10. 10

    Cut a piece of 1/8-inch steel plate to fit the top of the paddle arm using a hacksaw. Cut the metal to a square 1 inch higher and 1/2 inch wider than the kill zone diameter. Drill pilot holes into the metal. Screw the metal onto the top of the paddle arm, ensuring that it's centred on the paddle arm and behind the kill-zone hole.

  11. 11

    Set the target face and paddle arm up vertically. Set an pencil flat on top of the paddle arm. Ensure it is perpendicular to the paddle arm. Mark where the pencil touches the target face, then measure down 1/16 inch and mark again. This is where you will drill your hole for the hex bolt.

  12. 12

    Drill the hex bolt hole onto the back of the target face with a 3/16-inch bit. Slightly tilt the drill upward, away from the top of the paddle so that the hex bolt can be installed at an upward angle. Do not drill completely through the target face.

  13. 13

    Screw the hex bolt into the hole and tighten. Cut off the head of the hex bolt using a rotary tool or hacksaw. File or sand the edge on the paddle and the hex bolt on the area where the head was cut off.

  14. 14

    Screw in the sear adjustment screw into the paddle arm, 1/2 inch below the paddle and off to one side. The sear screw will regulate how far the paddle can move down the hex bolt to the target face. Set the screw to ensure the paddle is fully seated on the hex bolt, slightly past the hex bolt end.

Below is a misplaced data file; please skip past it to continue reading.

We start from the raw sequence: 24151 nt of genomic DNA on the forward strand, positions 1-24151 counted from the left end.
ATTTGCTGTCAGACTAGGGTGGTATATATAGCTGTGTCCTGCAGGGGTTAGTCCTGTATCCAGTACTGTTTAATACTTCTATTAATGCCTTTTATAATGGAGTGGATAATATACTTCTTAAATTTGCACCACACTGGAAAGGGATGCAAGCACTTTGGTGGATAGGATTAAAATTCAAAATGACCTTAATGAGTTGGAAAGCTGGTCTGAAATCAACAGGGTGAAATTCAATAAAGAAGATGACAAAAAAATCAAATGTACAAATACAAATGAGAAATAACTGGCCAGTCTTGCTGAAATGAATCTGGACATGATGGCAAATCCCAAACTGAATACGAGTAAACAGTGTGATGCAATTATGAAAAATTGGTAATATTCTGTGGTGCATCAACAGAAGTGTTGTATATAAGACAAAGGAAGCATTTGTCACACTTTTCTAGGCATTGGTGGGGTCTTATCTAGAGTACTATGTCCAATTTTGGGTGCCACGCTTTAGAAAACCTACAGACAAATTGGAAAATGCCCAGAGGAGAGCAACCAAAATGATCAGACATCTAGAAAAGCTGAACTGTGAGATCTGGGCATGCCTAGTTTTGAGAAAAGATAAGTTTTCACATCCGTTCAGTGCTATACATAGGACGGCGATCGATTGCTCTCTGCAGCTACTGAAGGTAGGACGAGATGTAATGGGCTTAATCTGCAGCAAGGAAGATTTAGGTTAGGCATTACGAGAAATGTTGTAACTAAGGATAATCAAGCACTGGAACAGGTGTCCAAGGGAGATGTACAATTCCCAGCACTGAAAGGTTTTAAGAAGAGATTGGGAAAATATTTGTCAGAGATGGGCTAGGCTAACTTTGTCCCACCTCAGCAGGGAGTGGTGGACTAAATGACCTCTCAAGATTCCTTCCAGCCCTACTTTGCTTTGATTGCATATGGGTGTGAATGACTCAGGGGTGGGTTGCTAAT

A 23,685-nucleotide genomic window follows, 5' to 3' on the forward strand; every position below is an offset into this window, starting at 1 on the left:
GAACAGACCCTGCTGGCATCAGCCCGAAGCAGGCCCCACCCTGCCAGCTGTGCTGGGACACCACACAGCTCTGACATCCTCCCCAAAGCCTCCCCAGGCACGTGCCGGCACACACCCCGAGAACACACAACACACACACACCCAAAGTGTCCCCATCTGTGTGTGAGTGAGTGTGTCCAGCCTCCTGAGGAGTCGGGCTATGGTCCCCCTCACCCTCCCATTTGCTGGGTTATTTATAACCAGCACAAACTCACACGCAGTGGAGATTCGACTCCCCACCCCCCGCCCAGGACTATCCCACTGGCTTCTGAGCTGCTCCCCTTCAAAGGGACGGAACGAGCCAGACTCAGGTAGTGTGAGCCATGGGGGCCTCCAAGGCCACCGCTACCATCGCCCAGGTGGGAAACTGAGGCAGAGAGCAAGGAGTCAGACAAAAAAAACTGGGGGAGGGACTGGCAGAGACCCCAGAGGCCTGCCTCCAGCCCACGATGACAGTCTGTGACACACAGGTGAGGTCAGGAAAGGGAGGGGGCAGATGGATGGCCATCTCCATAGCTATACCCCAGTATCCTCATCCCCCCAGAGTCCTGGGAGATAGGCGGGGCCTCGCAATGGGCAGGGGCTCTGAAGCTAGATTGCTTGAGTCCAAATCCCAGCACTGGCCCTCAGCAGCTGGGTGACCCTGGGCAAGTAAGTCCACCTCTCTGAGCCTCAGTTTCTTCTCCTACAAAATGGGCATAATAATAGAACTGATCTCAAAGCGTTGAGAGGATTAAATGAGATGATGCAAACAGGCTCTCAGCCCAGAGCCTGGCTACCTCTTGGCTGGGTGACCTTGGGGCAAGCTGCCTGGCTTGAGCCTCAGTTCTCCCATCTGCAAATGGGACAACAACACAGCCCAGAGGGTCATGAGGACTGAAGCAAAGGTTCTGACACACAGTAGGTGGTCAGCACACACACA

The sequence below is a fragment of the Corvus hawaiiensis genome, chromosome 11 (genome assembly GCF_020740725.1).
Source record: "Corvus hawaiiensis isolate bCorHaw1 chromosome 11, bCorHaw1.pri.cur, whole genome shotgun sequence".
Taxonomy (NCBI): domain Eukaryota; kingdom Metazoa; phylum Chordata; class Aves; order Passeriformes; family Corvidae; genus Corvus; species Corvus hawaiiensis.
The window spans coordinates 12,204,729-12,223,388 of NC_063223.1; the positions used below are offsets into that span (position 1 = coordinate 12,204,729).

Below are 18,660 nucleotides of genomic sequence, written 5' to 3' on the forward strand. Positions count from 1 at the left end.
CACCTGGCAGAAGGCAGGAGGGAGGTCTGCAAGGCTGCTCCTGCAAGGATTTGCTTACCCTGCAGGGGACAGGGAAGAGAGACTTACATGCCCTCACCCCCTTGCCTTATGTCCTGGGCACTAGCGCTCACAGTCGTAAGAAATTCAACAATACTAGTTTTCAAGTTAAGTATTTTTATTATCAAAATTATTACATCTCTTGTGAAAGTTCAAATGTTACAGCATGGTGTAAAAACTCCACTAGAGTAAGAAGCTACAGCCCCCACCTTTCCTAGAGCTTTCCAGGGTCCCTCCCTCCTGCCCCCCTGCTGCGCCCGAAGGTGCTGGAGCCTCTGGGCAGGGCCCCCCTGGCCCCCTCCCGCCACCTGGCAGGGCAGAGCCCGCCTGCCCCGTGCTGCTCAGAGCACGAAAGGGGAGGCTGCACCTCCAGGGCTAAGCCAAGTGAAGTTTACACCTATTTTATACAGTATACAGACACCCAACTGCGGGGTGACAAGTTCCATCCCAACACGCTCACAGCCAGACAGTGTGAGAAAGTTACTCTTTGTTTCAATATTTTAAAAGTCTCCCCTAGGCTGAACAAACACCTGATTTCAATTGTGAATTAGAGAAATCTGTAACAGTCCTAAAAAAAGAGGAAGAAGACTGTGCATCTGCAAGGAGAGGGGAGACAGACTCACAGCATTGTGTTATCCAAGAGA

15. 15

    Drill a hole in the target face plate for the reset string. Drill the hole opposite the side of the sear adjustment screw on the paddle arm. The idea here is to make the hole above the midpoint of the paddle arm if possible. This depends on the size of your target.

  16. 16

    Hammer a U nail or screw in a hook on the paddle arm directly behind the hole you just made. The reset string will be attached to the paddle arm on the U nail or hook.

  17. 17

    Screw in one eyelet screw into the target face about 3/4 inches above the bottom and 3/4 inches to one side of the paddle arm. Attach the 1 7/8 inch, 0.32 spring to the eyelet screw. Attach the other eyelet screw on the free end of the spring.

  18. 18

    Position the paddle arm and target face down on the 2-by-6. Pull the spring and eyelet screw back to the rear of the 2-by-6. Mark where the eyelet contacts the 2-by-6. Unhook the spring. Screw in the second eyelet screw at the mark on the 2-by-6. Reattach the spring.

  19. 19

    Drill holes in the 2-by-6 for staking the target into the ground. Twelve-inch spikes are ideal for staking the target. Drill two holes in the base at the front and rear of the 2-by-6 in the diameter of your spikes.

  20. 20

    Feed the string in through the target face and attach it to the U nail or hook. Paint your target if you wish.

Tips and warnings

  • Paint the kill zone a distinct colour such as red or orange to aid in aiming.
  • Never point an air rifle at anything that you don't intend to shoot or kill.